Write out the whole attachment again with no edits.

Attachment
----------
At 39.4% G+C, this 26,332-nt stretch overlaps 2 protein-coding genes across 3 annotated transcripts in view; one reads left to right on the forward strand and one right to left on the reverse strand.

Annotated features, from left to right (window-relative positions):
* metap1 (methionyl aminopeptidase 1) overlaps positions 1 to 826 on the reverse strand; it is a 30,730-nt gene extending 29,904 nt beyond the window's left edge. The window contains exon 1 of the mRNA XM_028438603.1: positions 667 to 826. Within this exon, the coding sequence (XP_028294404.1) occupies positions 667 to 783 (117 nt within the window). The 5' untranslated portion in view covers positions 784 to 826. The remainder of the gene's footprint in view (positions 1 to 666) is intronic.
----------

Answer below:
At 39.4% G+C, this 26,332-nt stretch overlaps 2 protein-coding genes across 3 annotated transcripts in view; one reads left to right on the forward strand and one right to left on the reverse strand.

Annotated features, from left to right (window-relative positions):
* metap1 (methionyl aminopeptidase 1) overlaps positions 1 to 826 on the reverse strand; it is a 30,730-nt gene extending 29,904 nt beyond the window's left edge. The window contains exon 1 of the mRNA XM_028438603.1: positions 667 to 826. Within this exon, the coding sequence (XP_028294404.1) occupies positions 667 to 783 (117 nt within the window). The 5' untranslated portion in view covers positions 784 to 826. The remainder of the gene's footprint in view (positions 1 to 666) is intronic.